|Team USA celebrates after defeating Sweden for the bronze medals at the |
2011 IIHF World U20 Championship. Photo: Andre Ringuette / HHOF-IIHF Images
Team USA lost a heart-breaking game to the Canadians, forcing them to fight for the bronze medal: win or go home empty-handed. After their poor showing against Team Canada, USA veteran Chris Kreider called his team out; he said the Canadians played like men - they didn’t. It worked because the Americans came out strong and remained so for the full 60 minutes despite a solid opponent in Sweden.
Nerves seemed to be getting the best of both teams as the first period started; USA was controlling the puck but weren’t able to go tape to tape. Sweden was getting in the right positions but couldn’t get their stick on the puck to create the turnover. Within the first minute, however, the Swedes did force the penalty, and Drew Shore was called for hooking.
Sweden was able to get the puck moving on the power play, but the US kept them to the outside. Throughout the kill, the Americans got into passing lanes and cleared the puck easily, allowing Sweden only one shot on net which goaltender Jack Campell handled well.
Shortly thereafter, Sweden took a penalty of their own - slashing on Calle Jarnkrok - giving the United States their first power play of the game. Just as Team USA did to Sweden, Sweden kept the Americans to the outside and limited the angles. Swedish goalie Fredrik Petersson Wentzel had to make saves on three very good opportunities, but he did so with ease; penalty killed.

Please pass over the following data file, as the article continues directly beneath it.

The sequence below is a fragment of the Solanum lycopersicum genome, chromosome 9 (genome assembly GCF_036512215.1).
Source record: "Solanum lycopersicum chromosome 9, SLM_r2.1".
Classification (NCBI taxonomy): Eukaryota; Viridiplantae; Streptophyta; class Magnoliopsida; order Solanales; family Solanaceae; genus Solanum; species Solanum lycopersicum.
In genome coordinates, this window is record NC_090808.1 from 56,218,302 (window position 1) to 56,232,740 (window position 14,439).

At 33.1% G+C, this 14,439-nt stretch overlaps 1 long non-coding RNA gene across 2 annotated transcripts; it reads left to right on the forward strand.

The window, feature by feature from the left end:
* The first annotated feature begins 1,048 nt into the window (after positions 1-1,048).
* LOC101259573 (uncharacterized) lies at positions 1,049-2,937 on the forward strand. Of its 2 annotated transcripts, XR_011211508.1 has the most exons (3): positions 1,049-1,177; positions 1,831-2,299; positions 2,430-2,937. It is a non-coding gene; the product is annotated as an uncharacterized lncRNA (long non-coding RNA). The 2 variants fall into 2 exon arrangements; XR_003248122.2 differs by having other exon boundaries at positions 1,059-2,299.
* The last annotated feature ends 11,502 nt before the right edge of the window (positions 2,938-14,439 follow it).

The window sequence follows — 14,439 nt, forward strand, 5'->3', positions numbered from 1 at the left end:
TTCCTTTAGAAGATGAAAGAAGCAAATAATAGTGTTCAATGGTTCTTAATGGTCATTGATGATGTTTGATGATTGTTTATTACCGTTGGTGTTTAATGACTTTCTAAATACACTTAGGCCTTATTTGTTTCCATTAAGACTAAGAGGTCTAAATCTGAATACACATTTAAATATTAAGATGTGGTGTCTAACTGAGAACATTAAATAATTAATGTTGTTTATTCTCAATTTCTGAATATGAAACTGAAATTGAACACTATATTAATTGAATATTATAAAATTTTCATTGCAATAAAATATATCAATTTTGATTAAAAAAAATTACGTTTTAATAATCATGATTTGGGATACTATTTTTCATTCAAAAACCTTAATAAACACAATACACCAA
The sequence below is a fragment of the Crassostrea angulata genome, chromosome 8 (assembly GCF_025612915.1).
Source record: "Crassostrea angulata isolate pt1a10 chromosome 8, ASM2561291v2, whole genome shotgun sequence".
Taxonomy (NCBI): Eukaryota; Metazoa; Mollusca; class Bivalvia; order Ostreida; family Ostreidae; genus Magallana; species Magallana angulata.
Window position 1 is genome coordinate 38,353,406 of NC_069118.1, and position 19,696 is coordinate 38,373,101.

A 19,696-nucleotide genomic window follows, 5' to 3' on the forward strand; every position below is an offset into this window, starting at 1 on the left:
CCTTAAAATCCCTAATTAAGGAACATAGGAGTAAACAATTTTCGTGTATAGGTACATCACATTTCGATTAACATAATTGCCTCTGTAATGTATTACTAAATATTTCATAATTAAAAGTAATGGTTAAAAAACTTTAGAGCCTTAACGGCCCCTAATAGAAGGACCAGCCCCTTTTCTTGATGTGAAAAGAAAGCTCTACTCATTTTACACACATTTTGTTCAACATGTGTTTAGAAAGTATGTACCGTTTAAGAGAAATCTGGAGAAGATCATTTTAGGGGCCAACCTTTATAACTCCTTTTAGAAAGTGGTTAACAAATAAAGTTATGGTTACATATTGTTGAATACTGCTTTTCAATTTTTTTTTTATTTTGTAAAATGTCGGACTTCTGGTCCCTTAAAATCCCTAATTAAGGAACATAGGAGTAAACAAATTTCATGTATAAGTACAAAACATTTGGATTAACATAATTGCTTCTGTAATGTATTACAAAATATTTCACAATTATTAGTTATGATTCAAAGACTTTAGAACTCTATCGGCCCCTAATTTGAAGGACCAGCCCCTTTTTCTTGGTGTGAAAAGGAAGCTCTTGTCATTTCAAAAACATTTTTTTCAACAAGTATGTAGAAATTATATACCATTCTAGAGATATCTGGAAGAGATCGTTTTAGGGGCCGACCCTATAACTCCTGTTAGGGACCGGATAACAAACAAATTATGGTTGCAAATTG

Power play advantage shifted again as Mitch Callahan slashed at a Swedish player and got two in the penalty box. Again, the Swedes were kept to the outside, but this time, they got some strong shots on net. Campbell had some trouble controlling his rebounds, but his defensemen were there to clean up and clear the crease.
As would happen all night, the teams generated a lot of back and forth play; both groups operated with a run-and-gun style, which resulted in fast transitions and exciting plays. Each team was also great on defense, forcing turnovers and getting sticks in the way of passes and rebounds. Neither team was hitting hard, but both were finishing their checks well.
On one turnover, the US got a bunch of chances in front of Petersson, causing all 5 Swedish skaters to collapse down low. This resulted in a fair amount of blocked shots and no goals for the Americans. At one point, the United states had the goalie beat but hit the side of the net, just barely missing a point on the board. Yet, they took another penalty, this time it was Ryan Bourque for hooking. Just as they’d been doing all night, Sweden answered back with a penalty of their own: Oscar Lindberg, tripping. For the final 1:45, the teams engaged in 4-on-4 hockey with neither team scoring. End of first: tied at 0.
After being dominated in shots (13-5), scoring chances (6-2), and face offs (66%), Sweden started the second on fire. They got a short-handed chance and easily killed the 14 second US power play that carried over from the first. Team USA responded by taking away the middle and preventing the Swedes from even entering the offensive zone. The Swedish team didn’t let that deter them, though, and they forced their way past the Americans. Putting pressure on, Campbell had to make some big saves to keep the score at zero.